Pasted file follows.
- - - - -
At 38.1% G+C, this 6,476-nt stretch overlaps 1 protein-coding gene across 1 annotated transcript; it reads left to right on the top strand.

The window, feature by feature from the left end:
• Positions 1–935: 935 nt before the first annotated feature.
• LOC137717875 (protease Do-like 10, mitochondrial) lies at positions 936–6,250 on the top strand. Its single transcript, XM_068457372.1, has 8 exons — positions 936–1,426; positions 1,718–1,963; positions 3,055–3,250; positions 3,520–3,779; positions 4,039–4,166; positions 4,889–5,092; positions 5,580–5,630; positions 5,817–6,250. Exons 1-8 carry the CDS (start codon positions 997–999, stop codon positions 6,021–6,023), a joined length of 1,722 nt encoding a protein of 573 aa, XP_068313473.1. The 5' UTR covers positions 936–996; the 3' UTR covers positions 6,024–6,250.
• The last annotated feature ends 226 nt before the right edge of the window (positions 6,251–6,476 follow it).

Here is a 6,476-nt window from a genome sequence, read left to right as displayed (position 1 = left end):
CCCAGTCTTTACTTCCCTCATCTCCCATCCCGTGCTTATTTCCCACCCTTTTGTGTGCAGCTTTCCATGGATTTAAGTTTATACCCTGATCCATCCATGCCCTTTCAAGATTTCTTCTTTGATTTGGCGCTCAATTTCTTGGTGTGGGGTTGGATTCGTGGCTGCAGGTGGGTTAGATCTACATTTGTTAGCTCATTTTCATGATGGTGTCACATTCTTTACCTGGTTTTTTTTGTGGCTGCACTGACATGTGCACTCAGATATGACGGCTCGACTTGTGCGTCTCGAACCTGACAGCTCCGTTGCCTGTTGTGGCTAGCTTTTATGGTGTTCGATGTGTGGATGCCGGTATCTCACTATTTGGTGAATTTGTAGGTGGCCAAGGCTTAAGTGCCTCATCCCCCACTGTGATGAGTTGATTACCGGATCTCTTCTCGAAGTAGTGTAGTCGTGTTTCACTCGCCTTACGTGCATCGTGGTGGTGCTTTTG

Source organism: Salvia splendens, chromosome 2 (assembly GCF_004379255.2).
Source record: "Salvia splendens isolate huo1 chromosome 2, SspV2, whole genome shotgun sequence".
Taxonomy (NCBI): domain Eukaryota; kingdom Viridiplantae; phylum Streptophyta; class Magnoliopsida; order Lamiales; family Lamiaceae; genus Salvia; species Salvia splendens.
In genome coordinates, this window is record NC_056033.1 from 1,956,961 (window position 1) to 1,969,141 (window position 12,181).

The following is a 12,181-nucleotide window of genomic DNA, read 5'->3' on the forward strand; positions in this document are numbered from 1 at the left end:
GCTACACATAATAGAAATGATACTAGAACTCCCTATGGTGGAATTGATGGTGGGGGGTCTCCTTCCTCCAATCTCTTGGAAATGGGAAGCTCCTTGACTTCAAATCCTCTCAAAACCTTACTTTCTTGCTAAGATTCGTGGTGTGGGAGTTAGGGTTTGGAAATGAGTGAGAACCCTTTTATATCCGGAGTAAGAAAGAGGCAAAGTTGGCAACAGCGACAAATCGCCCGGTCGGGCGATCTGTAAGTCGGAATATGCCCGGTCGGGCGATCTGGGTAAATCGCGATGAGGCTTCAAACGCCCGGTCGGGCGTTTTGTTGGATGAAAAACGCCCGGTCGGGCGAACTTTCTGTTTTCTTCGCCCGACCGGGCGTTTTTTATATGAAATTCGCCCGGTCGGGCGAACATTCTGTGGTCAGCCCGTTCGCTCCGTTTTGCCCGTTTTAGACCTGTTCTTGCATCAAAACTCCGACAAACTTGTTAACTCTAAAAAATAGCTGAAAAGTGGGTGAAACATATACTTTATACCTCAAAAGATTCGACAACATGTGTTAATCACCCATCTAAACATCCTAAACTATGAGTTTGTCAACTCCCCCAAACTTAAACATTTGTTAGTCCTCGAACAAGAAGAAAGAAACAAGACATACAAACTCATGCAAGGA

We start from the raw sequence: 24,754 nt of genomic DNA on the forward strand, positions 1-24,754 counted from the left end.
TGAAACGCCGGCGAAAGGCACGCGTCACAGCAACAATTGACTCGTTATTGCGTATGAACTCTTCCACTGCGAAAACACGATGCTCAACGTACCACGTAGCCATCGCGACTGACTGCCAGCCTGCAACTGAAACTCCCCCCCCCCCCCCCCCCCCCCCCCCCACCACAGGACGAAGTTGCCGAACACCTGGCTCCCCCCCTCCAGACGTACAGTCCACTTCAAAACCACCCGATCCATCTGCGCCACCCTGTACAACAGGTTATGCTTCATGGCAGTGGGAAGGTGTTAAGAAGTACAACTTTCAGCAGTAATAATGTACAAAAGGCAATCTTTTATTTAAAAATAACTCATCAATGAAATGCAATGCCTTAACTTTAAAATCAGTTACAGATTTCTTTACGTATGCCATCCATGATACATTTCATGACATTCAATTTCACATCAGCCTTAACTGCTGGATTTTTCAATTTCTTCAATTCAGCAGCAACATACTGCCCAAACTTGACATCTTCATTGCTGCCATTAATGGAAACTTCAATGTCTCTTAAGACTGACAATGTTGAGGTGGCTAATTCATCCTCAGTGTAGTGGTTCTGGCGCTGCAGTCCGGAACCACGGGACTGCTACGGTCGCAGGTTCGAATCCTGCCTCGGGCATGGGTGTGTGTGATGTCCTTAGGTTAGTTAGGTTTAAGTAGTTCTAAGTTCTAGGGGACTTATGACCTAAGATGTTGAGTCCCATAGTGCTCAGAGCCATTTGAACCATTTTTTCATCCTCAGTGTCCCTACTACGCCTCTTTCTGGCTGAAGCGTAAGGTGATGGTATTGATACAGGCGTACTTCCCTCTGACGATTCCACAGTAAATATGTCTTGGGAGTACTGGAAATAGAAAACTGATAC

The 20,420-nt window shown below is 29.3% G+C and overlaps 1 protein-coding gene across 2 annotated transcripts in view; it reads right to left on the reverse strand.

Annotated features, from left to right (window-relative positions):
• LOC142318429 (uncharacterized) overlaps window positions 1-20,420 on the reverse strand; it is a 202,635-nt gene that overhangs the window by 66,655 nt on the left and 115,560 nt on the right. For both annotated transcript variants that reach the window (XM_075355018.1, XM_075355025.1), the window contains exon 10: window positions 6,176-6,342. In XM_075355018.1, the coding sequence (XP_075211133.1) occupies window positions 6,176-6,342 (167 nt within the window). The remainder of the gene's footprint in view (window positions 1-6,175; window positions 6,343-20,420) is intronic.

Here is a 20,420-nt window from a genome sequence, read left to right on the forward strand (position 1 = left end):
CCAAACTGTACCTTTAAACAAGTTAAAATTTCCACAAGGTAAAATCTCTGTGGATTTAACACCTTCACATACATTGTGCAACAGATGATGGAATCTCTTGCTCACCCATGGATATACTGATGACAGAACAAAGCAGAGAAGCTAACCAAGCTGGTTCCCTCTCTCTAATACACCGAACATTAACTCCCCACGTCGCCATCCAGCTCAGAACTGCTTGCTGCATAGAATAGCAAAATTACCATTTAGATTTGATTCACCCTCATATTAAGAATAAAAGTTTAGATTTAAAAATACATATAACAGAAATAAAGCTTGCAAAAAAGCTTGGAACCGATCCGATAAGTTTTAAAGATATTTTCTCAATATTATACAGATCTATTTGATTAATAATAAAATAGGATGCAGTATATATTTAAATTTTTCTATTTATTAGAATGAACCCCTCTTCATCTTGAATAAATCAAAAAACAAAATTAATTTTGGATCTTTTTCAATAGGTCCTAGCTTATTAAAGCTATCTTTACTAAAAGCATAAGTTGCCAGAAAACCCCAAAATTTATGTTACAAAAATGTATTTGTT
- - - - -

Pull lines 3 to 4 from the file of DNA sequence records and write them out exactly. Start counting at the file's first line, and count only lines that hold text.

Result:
• Positions 1–935: 935 nt before the first annotated feature.
• LOC137717875 (protease Do-like 10, mitochondrial) lies at positions 936–6,250 on the top strand. Its single transcript, XM_068457372.1, has 8 exons — positions 936–1,426; positions 1,718–1,963; positions 3,055–3,250; positions 3,520–3,779; positions 4,039–4,166; positions 4,889–5,092; positions 5,580–5,630; positions 5,817–6,250. Exons 1-8 carry the CDS (start codon positions 997–999, stop codon positions 6,021–6,023), a joined length of 1,722 nt encoding a protein of 573 aa, XP_068313473.1. The 5' UTR covers positions 936–996; the 3' UTR covers positions 6,024–6,250.